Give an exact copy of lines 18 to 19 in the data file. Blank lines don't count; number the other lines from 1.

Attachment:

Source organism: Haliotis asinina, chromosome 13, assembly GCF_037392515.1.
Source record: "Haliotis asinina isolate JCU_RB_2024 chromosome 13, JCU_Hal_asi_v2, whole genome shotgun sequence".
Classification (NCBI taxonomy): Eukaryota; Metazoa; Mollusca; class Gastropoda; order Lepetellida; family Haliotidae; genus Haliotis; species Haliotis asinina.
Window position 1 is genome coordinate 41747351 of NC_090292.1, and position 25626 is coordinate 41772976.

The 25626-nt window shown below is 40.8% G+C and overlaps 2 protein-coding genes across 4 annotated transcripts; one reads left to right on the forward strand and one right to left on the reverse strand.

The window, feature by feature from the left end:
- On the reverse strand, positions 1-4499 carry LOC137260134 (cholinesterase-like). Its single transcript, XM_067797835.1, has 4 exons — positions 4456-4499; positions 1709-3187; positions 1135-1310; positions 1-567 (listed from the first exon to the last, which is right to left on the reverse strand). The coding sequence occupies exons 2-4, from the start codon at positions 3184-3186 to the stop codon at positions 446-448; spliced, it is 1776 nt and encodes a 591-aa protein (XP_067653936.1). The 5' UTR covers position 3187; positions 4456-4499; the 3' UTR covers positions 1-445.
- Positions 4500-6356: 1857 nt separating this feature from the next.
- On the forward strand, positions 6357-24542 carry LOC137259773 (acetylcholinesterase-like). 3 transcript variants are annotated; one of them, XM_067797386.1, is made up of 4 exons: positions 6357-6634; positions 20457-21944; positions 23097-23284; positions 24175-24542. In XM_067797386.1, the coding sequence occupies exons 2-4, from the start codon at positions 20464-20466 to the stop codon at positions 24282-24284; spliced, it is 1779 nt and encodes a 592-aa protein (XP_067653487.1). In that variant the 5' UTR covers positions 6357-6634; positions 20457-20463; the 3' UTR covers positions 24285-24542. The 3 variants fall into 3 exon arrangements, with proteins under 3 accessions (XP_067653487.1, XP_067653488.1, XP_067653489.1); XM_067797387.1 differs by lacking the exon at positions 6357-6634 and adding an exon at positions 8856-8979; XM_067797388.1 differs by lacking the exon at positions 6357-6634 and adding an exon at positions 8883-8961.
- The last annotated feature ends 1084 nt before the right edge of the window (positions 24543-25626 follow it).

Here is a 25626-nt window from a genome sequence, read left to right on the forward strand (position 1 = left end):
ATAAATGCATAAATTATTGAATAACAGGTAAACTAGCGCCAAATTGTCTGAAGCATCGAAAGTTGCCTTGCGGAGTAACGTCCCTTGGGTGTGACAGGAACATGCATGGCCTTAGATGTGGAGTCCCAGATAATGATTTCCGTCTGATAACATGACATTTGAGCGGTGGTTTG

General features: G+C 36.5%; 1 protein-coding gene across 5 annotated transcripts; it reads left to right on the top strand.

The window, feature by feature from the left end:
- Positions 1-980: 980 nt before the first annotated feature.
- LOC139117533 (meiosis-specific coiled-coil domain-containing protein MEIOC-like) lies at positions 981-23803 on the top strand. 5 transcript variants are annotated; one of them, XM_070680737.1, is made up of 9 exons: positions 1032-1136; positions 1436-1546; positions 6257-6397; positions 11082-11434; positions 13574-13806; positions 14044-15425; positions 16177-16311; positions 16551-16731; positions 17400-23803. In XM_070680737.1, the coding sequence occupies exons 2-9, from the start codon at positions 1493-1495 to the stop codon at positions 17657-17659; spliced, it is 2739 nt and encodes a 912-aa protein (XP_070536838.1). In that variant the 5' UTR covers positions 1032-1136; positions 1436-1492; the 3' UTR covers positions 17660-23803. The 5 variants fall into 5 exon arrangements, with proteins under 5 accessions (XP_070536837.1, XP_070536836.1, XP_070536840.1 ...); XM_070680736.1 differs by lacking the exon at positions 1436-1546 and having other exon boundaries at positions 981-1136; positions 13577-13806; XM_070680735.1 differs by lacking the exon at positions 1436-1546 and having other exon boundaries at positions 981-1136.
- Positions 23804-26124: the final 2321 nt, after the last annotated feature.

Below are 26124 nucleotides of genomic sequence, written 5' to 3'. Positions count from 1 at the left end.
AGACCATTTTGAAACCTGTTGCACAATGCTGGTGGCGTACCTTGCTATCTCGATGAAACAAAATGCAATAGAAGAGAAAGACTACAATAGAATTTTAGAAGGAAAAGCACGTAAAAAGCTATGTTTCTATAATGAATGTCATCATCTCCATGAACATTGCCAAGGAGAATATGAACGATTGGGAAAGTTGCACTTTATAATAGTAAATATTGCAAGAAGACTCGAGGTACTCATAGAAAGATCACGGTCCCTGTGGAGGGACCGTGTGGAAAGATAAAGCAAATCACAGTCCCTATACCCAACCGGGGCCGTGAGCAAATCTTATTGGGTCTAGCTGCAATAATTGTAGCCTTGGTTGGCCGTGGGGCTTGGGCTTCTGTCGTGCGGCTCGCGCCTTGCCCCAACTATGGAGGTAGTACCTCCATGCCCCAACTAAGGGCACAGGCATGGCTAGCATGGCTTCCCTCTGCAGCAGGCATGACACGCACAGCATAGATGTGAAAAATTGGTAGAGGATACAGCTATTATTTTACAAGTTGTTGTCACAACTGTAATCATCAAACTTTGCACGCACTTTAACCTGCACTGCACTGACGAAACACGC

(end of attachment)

Below are 26124 nucleotides of genomic sequence, written 5' to 3'. Positions count from 1 at the left end.
AGACCATTTTGAAACCTGTTGCACAATGCTGGTGGCGTACCTTGCTATCTCGATGAAACAAAATGCAATAGAAGAGAAAGACTACAATAGAATTTTAGAAGGAAAAGCACGTAAAAAGCTATGTTTCTATAATGAATGTCATCATCTCCATGAACATTGCCAAGGAGAATATGAACGATTGGGAAAGTTGCACTTTATAATAGTAAATATTGCAAGAAGACTCGAGGTACTCATAGAAAGATCACGGTCCCTGTGGAGGGACCGTGTGGAAAGATAAAGCAAATCACAGTCCCTATACCCAACCGGGGCCGTGAGCAAATCTTATTGGGTCTAGCTGCAATAATTGTAGCCTTGGTTGGCCGTGGGGCTTGGGCTTCTGTCGTGCGGCTCGCGCCTTGCCCCAACTATGGAGGTAGTACCTCCATGCCCCAACTAAGGGCACAGGCATGGCTAGCATGGCTTCCCTCTGCAGCAGGCATGACACGCACAGCATAGATGTGAAAAATTGGTAGAGGATACAGCTATTATTTTACAAGTTGTTGTCACAACTGTAATCATCAAACTTTGCACGCACTTTAACCTGCACTGCACTGACGAAACACGC